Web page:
As many as 15 to 20 percent of terminally ill patients are depressed about their illness, but only a fraction are referred to mental health treatment, according to Barry Rosenfeld, PhD, of Fordham University. In fact, he says, "physicians are not often able to accurately identify depression," and "those who do identify depression either see it as a normal reaction not necessitating care or are reluctant to burden patients with additional medication and treatment."
Rosenfeld made his comments at a July 18 congressional briefing on end-of-life care, sponsored by APA and the Society for the Psychological Study of Social Issues (SPSSI). Presenters spoke of the need for increased research funding, more attention to the needs of culturally diverse groups, more training for providers and access to mental health services so that the elderly, terminally ill and their loved ones may better cope with issues near the end of life.
Among those calling for more support for end-of-life care at the briefing was Sen. Ron Wyden (DOre), who is co-sponsoring the Conquering Pain Act. Among other provisions, the act would:
Require government-funded medical providers to inform patients that their pain will be managed.
Mandate a report from the Surgeon General on the state of pain management and accessibility of mental health services.
Require insurers to provide policies that allow access to pain management.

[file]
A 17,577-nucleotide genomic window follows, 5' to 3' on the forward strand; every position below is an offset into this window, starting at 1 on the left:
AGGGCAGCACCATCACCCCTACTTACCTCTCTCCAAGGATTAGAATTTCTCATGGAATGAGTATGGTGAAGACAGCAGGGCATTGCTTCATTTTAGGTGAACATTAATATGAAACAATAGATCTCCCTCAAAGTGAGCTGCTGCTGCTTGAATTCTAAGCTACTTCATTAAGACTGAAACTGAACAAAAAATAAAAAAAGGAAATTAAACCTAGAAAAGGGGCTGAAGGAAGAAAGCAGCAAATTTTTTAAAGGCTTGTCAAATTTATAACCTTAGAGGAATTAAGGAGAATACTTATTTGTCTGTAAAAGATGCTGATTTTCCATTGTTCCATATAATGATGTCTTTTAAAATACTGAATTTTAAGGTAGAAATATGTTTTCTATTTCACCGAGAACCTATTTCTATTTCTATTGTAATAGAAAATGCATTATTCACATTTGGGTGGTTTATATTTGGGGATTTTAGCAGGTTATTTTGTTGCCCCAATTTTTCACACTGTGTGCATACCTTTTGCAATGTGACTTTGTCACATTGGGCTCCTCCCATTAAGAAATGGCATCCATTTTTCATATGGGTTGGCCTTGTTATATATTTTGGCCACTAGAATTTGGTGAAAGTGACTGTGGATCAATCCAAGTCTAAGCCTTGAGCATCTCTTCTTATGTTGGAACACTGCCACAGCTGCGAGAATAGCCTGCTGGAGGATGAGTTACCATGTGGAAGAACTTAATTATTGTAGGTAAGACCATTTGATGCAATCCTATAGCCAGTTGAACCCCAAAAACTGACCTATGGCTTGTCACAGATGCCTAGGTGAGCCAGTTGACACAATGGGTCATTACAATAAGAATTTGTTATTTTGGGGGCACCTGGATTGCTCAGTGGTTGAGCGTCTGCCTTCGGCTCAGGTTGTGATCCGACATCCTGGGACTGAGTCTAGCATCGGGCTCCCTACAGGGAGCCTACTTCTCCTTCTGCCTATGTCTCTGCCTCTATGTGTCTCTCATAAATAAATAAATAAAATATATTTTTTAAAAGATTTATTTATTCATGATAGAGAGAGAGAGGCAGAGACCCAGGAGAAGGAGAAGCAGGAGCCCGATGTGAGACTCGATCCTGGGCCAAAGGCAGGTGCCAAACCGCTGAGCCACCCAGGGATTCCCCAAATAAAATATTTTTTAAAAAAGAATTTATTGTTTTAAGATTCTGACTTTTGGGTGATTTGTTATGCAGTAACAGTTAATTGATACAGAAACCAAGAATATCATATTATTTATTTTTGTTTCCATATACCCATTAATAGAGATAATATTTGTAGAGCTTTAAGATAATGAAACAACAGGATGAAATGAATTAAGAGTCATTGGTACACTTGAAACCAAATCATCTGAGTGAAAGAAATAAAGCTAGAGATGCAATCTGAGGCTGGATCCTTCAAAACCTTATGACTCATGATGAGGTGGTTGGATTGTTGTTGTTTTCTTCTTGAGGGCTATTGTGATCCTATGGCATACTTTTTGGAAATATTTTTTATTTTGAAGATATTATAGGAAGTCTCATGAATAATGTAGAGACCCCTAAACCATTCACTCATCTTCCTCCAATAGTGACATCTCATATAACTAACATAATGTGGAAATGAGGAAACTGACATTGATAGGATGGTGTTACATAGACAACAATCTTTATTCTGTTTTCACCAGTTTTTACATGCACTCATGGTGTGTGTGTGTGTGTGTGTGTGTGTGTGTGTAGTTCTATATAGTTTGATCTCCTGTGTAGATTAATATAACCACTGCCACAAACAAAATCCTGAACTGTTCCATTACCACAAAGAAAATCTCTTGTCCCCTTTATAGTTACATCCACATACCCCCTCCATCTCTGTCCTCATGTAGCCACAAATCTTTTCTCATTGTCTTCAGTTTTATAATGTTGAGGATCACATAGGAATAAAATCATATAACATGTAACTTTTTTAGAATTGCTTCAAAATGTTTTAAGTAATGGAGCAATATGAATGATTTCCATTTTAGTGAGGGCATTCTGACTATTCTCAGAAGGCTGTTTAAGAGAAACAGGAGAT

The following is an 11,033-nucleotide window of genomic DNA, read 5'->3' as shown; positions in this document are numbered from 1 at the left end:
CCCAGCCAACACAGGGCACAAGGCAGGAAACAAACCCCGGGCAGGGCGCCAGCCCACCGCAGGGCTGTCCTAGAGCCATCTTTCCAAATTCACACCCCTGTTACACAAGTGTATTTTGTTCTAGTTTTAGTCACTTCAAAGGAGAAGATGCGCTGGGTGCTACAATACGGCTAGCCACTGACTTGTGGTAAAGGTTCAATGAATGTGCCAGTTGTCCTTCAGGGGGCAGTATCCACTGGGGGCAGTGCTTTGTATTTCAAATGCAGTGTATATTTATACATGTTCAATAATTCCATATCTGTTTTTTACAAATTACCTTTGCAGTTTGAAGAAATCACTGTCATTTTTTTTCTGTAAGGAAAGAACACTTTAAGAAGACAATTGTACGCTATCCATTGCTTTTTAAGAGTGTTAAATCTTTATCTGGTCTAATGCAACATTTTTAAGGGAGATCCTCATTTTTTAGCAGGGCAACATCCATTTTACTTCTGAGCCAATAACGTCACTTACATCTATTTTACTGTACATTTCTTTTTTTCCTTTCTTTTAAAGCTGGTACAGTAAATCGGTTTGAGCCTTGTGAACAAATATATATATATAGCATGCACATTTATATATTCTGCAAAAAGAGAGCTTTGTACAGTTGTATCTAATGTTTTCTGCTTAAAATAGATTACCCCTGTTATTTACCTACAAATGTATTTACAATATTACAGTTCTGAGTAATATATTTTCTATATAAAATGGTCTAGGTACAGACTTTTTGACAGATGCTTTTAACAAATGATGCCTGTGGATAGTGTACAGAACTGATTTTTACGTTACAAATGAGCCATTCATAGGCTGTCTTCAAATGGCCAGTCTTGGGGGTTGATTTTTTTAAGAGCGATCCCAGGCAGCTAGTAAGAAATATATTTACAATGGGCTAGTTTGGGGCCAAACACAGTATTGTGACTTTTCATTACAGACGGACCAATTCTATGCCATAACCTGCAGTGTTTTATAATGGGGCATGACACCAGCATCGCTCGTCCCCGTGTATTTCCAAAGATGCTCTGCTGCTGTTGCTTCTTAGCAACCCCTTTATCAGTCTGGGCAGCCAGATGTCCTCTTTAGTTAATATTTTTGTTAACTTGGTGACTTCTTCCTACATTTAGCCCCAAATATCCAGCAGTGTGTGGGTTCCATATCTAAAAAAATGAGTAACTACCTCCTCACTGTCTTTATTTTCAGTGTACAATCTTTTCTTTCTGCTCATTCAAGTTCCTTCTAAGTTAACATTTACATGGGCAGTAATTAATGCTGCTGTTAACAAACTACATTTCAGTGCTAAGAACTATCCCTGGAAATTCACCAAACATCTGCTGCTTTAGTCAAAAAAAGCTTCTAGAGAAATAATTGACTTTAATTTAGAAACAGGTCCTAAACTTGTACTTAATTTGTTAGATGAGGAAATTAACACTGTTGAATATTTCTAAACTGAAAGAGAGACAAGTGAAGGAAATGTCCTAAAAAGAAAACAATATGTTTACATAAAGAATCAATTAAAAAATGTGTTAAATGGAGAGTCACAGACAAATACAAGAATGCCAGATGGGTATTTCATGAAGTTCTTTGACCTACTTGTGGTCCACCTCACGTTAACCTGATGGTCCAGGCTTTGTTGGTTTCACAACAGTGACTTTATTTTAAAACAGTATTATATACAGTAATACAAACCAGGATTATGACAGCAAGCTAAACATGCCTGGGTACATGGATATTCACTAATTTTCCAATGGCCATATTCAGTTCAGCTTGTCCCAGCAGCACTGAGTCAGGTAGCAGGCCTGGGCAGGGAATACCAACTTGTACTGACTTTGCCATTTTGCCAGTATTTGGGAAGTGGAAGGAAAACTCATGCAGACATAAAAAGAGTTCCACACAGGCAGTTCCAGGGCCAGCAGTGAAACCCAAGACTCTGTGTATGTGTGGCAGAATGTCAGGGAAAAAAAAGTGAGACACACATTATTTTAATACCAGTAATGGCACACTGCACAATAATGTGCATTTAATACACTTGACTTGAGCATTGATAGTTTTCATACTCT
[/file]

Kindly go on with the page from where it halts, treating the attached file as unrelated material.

Award training grants for clinicians.
Speaker James L. Werth Jr., PhD, of The University of Akron, said the act's provisions will set the foundation for health-care workers and patients to better cope with the psychosocial issues around death, such as communication among physicians, families and patients, the well-being of a caregiver and the general experience of dying.
Psychologists know too well that the lack of care has numerous consequences, says Werth. For people near the end of their lives, the onset of depression and other psychological and interpersonal issues affects their decision-making ability, their family lives as well as their physical well-being. Depression may result in hasty decisions by patients to refuse palliative care that can improve quality of life as they go through the dying process. Families of terminally ill patients also may become exhausted and suffer physically and emotionally.
APA's briefing statement said psychologists can make "significant contributions to improve the quality of end-of-life decision-making and care by actively engaging these issues in the context of practice, education, research and public policy." SPSSI has made a similar commitment to improving the quality of care at the end of life through funding several initiatives, including this briefing, a policy advocate whose work is dedicated to this issue and a conference in February 2002.
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